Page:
Confirmation bias is a pernicious form of bias which can cause real problems in both UX research and our own lives. Learning to recognize and eliminate confirmation bias leads to better decision making, better research and ultimately better products and user experiences.
One of the most famous, and flawed, social anthropology studies of all time was carried out by in the early part of the 20th century. Margaret believed that sexual behaviour was culturally unique and that the way people behaved sexually was down more to the place they were raised than a general human tendency to certain mores.
Author/Copyright holder: Edward Lynch. Copyright terms and licence: Public Domain.
She went to the island of Samoa in the Pacific to try and confirm this concept. She interviewed dozens of teenage girls to try and understand local sexuality. What she found was shocking, particularly back in 1928 when her research was published, she discovered that Samoans girls participated in the ultimate “free love’” society. They were wildly promiscuous right up until the point of marriage.
Unfortunately, what she found was also total rubbish. Margaret’s need to prove her theory blinded her to the realities of Samoan life. Samoan culture was in fact very strict about sexual behaviour and as with much of the world (particularly back then); sex before marriage wasn’t socially permissible in fact, quite the reverse – it was strictly forbidden. The girls she’d spoken to had been embarrassed by her questions and had made up stories that they thought would make the distinguished researcher and guest happy.
It’s worth noting that this mistake, which was dissected by the researcher Derek Freeman in 1998, didn’t damage Margaret’s reputation. She is still considered to be one of the finest anthropologists of all time and certainly one of the very early leading female figures in any scientific discipline.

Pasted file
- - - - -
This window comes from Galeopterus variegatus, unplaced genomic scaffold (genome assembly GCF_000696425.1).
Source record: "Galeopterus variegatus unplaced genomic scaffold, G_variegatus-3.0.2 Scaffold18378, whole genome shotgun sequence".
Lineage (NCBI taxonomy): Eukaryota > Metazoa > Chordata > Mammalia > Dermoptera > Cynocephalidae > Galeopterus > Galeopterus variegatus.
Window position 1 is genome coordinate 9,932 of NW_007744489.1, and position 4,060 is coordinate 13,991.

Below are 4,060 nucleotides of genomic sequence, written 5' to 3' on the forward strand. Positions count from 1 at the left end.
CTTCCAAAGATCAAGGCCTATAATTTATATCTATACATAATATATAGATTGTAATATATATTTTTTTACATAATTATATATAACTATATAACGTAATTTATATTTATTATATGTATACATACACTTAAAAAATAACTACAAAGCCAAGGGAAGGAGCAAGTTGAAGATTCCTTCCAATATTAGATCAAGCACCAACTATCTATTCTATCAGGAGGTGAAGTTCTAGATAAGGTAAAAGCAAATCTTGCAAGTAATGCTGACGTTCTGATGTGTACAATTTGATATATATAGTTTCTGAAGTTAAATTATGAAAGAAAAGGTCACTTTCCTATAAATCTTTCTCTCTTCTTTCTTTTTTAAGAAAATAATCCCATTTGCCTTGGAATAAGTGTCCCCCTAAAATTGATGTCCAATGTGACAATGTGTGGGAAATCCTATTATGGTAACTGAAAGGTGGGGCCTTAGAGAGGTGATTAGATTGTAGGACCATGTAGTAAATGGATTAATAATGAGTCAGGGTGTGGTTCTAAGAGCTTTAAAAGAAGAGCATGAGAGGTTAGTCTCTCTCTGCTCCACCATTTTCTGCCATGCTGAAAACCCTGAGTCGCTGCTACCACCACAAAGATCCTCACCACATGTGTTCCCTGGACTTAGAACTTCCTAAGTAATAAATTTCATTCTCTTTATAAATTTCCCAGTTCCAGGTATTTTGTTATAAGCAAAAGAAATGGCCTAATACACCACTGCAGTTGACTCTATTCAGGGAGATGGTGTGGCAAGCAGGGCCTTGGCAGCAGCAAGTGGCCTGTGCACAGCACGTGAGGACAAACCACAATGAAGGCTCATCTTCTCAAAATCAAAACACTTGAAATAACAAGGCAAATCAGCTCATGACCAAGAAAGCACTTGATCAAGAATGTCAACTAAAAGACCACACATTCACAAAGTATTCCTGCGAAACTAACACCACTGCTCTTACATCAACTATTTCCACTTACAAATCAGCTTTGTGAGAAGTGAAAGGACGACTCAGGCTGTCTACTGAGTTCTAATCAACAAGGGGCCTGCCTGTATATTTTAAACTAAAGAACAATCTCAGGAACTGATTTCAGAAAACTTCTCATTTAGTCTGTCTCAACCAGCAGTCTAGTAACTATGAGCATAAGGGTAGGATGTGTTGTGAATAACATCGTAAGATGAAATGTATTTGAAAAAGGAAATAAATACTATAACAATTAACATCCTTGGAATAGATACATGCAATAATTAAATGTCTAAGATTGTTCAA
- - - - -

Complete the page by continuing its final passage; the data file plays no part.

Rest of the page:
However, the story shows quite clearly that we can all, no matter how able, fall victim to confirmation bias.
What is Confirmation Bias?
Confirmation bias is our own tendency to choose evidence that supports our existing beliefs. It leads us to seek out confirmation whilst avoiding anything that detracts from our belief. This enables the religious to cite miracles that the non-believer refuses to see or for the pro-capital punishment lobby to see deterrent effects where none can be measured.
This bias comes out most often when we conduct research. Instead of testing a hypothesis (the scientific thing to do) we tend to try and prove it instead. Then we select data from our research which does just that. This devalues (and in some cases completely negates) the purpose of research – we want to find out what is really happening, not to support our own specific beliefs.
How Can We Avoid Confirmation Bias?
We have five simple tips for tackling confirmation bias:
- Step on your ego. Confirmation bias is a problem of ego. If you can’t stand to be wrong; you’re going to fall victim to this over and over again. Learn to value truth rather than “correctness” and you’ll be heading in the right direction.
- Look for disagreement. If you’re right, then disagreement will help highlight this and if you’re wrong – it will help you identify why. Get your team to play devil’s advocate with you and hunt for the data that’s proves the hypothesis invalid.
- Learn to ask insightful questions. Don’t ask; “How did I do?” but rather ask; “What could have been done better?” and ask someone who isn’t afraid to tell you the truth.
- Examine conflicting data. If you’re asking a question, you can bet others are asking it too. Get out there and look for people who disagree with you and weigh up the evidence that they present.
- Google it. Then read all the viewpoints that you find and not just the ones you like.
If you still find it hard to handle your confirmation biases – you might also want to consider working with a coach to help you root them out and tackle them.
The Take Away
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Confirmation bias is a factor of the ego and whether we like to admit it or not; we’re all egotistical at points. Being right is not the important thing for designers or researchers – getting to the truth is what matters. That’s what lets us build great products and user experiences. Tackling cognitive bias helps us become better designers.
Read all about Margaret’s mistake in - The Fateful Hoaxing Of Margaret Mead: A Historical Analysis Of Her Samoan Research, Derek Freeman, October 29, 1998 – Basic Books
Then read about why Derek Freeman may also have been suffering from confirmation bias - http://arstechnica.com/science/2010/07/confirmation-bias-how-to-avoid-it/
Discover the Skeptic’s Dictionary’s take on confirmation bias here too - http://skepdic.com/confirmbias.html
Author/Copyright holder: Harper Reed. Copyright terms and licence: CC BY-NC-ND 2.0